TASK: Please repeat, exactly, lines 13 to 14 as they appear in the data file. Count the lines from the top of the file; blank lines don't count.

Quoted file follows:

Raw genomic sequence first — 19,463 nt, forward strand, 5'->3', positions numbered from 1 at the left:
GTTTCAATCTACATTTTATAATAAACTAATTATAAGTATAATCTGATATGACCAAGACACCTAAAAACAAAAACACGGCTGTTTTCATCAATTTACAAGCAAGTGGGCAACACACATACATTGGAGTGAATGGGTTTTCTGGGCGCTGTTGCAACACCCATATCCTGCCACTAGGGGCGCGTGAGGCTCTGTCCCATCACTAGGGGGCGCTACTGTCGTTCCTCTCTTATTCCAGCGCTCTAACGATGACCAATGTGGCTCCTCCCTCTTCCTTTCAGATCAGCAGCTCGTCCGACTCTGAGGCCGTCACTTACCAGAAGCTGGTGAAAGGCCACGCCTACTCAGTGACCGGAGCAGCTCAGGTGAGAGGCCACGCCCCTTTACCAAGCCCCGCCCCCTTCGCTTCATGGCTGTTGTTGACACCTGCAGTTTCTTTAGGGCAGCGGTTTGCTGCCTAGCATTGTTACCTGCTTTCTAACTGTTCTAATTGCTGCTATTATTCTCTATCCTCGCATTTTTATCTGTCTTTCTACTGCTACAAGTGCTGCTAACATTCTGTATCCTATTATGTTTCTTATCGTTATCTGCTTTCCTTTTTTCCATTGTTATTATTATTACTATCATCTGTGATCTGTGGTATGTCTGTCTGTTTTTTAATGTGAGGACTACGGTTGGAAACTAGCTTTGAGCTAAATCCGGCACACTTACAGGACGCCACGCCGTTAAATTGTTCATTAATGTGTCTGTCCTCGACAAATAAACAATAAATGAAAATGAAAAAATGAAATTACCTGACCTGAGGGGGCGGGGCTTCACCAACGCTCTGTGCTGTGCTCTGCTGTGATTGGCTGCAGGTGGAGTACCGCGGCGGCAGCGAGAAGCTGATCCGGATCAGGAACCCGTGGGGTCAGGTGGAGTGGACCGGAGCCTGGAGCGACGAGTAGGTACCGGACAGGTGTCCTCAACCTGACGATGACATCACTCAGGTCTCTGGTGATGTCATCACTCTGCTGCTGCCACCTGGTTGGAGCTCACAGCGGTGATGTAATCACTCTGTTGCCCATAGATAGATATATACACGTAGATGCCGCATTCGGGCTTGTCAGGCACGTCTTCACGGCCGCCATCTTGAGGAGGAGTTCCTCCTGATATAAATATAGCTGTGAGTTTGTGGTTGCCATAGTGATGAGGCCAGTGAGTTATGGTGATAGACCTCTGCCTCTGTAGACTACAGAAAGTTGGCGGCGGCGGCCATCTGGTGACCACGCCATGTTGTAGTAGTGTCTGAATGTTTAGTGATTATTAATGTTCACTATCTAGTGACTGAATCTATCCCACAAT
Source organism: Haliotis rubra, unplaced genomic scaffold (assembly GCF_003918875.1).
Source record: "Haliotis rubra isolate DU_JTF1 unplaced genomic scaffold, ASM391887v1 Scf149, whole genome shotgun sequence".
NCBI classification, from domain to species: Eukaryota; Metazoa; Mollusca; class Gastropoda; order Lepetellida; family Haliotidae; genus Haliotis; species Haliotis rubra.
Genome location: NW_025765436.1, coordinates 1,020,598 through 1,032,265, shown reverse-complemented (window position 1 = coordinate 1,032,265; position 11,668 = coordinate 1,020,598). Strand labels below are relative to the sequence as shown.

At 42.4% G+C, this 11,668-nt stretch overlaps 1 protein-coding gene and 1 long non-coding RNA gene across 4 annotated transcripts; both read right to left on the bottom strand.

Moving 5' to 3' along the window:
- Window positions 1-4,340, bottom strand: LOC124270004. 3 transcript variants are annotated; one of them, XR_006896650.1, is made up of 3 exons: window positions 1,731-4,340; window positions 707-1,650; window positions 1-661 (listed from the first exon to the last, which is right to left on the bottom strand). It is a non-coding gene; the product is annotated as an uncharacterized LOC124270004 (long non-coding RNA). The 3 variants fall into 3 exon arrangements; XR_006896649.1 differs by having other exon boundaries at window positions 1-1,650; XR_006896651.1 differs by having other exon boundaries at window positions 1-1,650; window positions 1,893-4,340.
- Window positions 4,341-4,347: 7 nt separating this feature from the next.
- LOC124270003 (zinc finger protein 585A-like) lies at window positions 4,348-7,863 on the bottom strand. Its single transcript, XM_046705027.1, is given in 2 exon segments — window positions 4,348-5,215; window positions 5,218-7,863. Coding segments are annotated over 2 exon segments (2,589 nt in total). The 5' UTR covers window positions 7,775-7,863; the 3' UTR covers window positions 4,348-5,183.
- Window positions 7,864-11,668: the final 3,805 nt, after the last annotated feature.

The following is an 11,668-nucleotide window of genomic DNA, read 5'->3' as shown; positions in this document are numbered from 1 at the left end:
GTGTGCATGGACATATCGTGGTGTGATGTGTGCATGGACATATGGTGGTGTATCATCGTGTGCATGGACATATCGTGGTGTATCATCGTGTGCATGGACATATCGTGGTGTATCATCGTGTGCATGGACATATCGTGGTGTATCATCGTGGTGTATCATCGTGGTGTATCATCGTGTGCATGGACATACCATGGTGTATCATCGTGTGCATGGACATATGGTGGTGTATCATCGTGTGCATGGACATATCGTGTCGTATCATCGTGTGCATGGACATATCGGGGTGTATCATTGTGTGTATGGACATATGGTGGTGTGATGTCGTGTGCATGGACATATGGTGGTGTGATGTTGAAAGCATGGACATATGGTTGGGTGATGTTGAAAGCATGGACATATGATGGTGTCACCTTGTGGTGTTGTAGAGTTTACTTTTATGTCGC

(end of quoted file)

The following is an 11,668-nucleotide window of genomic DNA, read 5'->3' as shown; positions in this document are numbered from 1 at the left end:
GTGTGCATGGACATATCGTGGTGTGATGTGTGCATGGACATATGGTGGTGTATCATCGTGTGCATGGACATATCGTGGTGTATCATCGTGTGCATGGACATATCGTGGTGTATCATCGTGTGCATGGACATATCGTGGTGTATCATCGTGGTGTATCATCGTGGTGTATCATCGTGTGCATGGACATACCATGGTGTATCATCGTGTGCATGGACATATGGTGGTGTATCATCGTGTGCATGGACATATCGTGTCGTATCATCGTGTGCATGGACATATCGGGGTGTATCATTGTGTGTATGGACATATGGTGGTGTGATGTCGTGTGCATGGACATATGGTGGTGTGATGTTGAAAGCATGGACATATGGTTGGGTGATGTTGAAAGCATGGACATATGATGGTGTCACCTTGTGGTGTTGTAGAGTTTACTTTTATGTCGC